My understanding is that Bishop Iker's diocesan corporation does hold title to the two parcels of real property on which the church and the main accessory buildings of All Saints are situated. However, the parish in the intervening years acquired several parcels of nearby property to make more room. Of these, three are held simply in the name of the parish itself, while one (used for a curate's home) was acquired in the name of the parish corporation, despite the provisions of Canon 31 linked above. (The church also uses another parcel about 7 miles away for "All Saints School." The school is run as a separate corporation, and its ownership of the property is not at issue in the lawsuit.) So when the dispute started, Bishop Iker offered to facilitate the use of Canon 32 to untangle which entity would take title to which pieces of property, and as I noted in my earlier post, the rump faction's attorney, Mr. Frank Hill, angrily rejected that overture. Moreover, under Mr. Hill's guidance, the parish proceeded to conduct a one-sided vote (from which all those who supported Bishop Iker were excluded by the requirement of a signed "loyalty oath") so it could claim it "overwhelmingly" had decided to remain in ECUSA.

Bishop Iker's latest request was thus simply an attempt to go back to ground zero, before Mr. Hill started drawing the battle lines, and to take the real pulse of the entire All Saints congregation in order to arrive at an amicable, Paulian-motivated settlement of the dispute. The rump faction at All Saints once again has spurned any such resolution -- acting, no doubt, in unity with ECUSA and its attorneys.

And so we see that little has changed, despite Bishop Iker's success in the underlying lawsuit. The attorneys have agreed on some procedures to expedite the resolution or trial, if necessary, of the All Saints case, and there remain still other matters which the parties can address by means of further partial summary judgment motions. No one seems to think that there are any material disputed facts.

The ECUSA parties have announced their intention to appeal Judge Chupp's decision, but all of these secondary issues have to be resolved first so that a final judgment can be entered, as I explained in the preceding post. Given the Supreme Court's prior rulings in the Fort Worth and San Angelo cases, however, I foresee little chance that any Court of Appeals will reverse Judge Chupp. If the Ft. Worth Court of Appeals affirms his decision, then there will be no reason for the Texas Supreme Court to grant review, and ECUSA will be left to its remedies with the United States Supreme Court -- which thus far has turned down every single Episcopal church property case it has been asked to review.

Let's review, then, where we are from the standpoint of just the All Saints case:

1. The deeds to the principal parish property are in the name of the diocesan corporation governed by Bishop Iker and his trustees. The parish corporation has title only to one parcel used as a curate's residence. The other parcels are held ambiguously, in the name of the parish (but which faction?).

2. The parish corporation, however, decided to remain with ECUSA -- after a vote whose outcome was strictly regulated from the start.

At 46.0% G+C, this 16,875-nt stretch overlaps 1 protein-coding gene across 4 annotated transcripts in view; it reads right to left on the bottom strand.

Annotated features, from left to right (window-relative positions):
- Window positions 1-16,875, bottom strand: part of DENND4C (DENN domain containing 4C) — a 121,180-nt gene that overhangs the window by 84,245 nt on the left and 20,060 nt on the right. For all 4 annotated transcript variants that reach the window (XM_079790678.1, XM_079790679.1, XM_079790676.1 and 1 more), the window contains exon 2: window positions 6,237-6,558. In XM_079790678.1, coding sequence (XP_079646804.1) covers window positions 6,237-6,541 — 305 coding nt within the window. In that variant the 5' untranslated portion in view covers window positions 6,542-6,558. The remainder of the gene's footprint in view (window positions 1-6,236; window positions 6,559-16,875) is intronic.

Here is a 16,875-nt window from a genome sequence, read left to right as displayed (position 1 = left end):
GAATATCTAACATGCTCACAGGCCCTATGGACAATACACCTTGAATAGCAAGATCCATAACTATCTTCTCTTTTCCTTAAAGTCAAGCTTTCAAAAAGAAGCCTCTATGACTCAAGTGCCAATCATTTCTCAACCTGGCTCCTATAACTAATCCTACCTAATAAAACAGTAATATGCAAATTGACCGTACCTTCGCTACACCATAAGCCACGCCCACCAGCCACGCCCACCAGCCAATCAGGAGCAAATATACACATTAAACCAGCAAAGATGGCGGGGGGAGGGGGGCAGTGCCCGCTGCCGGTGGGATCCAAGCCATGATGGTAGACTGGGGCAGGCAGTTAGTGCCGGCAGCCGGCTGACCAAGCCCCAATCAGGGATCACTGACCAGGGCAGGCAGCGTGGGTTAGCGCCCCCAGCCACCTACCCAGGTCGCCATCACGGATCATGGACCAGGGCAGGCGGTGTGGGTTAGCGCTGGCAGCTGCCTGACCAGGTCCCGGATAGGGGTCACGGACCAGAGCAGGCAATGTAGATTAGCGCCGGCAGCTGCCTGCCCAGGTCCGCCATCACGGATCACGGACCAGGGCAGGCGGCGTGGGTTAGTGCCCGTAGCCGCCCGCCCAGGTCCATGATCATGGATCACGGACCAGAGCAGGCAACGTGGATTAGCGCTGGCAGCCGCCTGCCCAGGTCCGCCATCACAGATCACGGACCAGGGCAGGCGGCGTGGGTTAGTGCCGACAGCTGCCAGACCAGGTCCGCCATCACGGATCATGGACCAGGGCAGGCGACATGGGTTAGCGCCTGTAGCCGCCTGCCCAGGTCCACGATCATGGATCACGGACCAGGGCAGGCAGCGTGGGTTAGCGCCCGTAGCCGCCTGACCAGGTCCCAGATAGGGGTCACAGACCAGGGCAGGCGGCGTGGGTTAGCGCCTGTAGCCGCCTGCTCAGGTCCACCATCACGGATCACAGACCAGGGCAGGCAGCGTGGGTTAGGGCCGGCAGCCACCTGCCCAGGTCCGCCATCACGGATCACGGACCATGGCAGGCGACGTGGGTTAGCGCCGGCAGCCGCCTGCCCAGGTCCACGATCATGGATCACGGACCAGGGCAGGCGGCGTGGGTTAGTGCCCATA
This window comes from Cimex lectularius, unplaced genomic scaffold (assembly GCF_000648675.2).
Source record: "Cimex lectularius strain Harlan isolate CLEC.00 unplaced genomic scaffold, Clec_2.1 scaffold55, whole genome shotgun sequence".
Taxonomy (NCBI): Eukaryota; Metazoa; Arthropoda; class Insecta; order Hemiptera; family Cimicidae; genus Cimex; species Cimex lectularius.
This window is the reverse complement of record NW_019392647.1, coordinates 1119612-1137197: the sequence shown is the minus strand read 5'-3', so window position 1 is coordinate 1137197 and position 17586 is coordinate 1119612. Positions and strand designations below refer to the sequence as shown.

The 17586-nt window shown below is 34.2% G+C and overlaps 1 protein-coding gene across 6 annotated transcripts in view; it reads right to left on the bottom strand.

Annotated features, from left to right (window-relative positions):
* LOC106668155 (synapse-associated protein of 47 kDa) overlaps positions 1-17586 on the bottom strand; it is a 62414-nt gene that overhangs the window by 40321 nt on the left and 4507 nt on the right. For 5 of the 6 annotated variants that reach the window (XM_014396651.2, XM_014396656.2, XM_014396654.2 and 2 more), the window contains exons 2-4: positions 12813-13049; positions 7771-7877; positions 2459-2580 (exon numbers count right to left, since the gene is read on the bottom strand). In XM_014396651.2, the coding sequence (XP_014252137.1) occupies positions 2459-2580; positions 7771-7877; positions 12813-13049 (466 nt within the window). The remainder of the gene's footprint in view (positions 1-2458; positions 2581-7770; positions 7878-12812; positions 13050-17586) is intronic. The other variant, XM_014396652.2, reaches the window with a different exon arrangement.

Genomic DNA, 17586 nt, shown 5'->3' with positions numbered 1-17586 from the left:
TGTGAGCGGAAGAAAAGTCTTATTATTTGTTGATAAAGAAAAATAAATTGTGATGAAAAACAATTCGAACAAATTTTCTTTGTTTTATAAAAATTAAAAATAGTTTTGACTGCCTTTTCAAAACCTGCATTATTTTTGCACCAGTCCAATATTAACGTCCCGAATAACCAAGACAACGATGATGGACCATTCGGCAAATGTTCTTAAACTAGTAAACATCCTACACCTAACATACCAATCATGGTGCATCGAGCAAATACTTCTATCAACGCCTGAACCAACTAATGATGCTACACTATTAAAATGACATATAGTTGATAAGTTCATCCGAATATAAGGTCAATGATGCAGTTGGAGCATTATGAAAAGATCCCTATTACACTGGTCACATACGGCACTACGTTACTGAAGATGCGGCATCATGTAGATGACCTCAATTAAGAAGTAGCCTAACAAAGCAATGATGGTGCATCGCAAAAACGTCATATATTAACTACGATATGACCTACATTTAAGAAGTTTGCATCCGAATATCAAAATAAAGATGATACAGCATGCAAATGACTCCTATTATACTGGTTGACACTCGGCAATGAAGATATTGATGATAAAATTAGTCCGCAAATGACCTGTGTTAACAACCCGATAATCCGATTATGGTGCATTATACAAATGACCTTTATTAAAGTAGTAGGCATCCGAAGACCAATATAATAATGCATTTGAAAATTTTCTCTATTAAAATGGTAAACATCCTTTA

3. Meanwhile, the remainder of the congregation loyal to Bishop Iker organized as a separate parish, and is meeting in a separate building nearby each Sunday.

4. The trademark infringement lawsuits filed against Bishop Iker in Texas federal district court (including one brought separately by the rump All Saints parish) have each been dismissed by that court, based on the ruling by the Texas Supreme Court. Judge Chupp has yet to deal with the state-law trademark issues left in his case.

Given these starting points, it seems reasonable to anticipate that Bishop Iker and his diocese will retain the rights to the use of the name "Episcopal Diocese of Fort Worth," because all the Texas courts to date have recognized his corporation as the entity which has owned that name and its marks since its formation, and Judge Chupp's latest ruling held that neither ECUSA nor its rump group had any right to elect or control the officers and directors of that entity.

And that entity holds title to the principal portion of the All Saints property. It would seem, therefore, that this is a perfectly proper situation in which to invoke Canon 32. The parish corporation (controlled for now by the rump faction) could decide under that Canon, for instance, if it wanted to purchase its property from Bishop Iker's corporation and his loyal congregation. Or else it could agree to rent the buildings from them.

Given neutral principles, and the specific ruling that Bishop Iker's group effectively revoked the Dennis Canon as to its parish properties, I do not see how the All Saints parish corporation can prove it has any outright claim to the real property held by the Diocese, unless and until it shows that it also followed Texas law in deciding who should control the corporation. Then it might be able to convince a court that it is the entity for which the diocesan corporation holds the property in trust, and if so, the only question is whether any compensation should be paid. (In effect, the court would take the place of Bishop Iker in applying the provisions of Canon 32.)

If the parish congregation followed applicable Texas religious corporation law in holding the vote and in controlling who was entitled to take part, then control of the parish corporation (and its name) would remain with the rump group, even under Judge Chupp's latest decision. But if the vestry and rector of All Saints improperly excluded parishioners from voting on the basis of their alleged "disloyalty," then the vote itself was improper and could be set aside. The question will then turn on who should have been able to vote, under a proper neutral principles of law analysis.

And there the issue gets very murky indeed, because we are six years down the line from when the vote was held. How could a proper vote now be taken, even if the court were willing to supervise it? What happens to the people who were driven away by the dispute, and have joined other churches?  How does one treat the people who have joined each faction in the years since?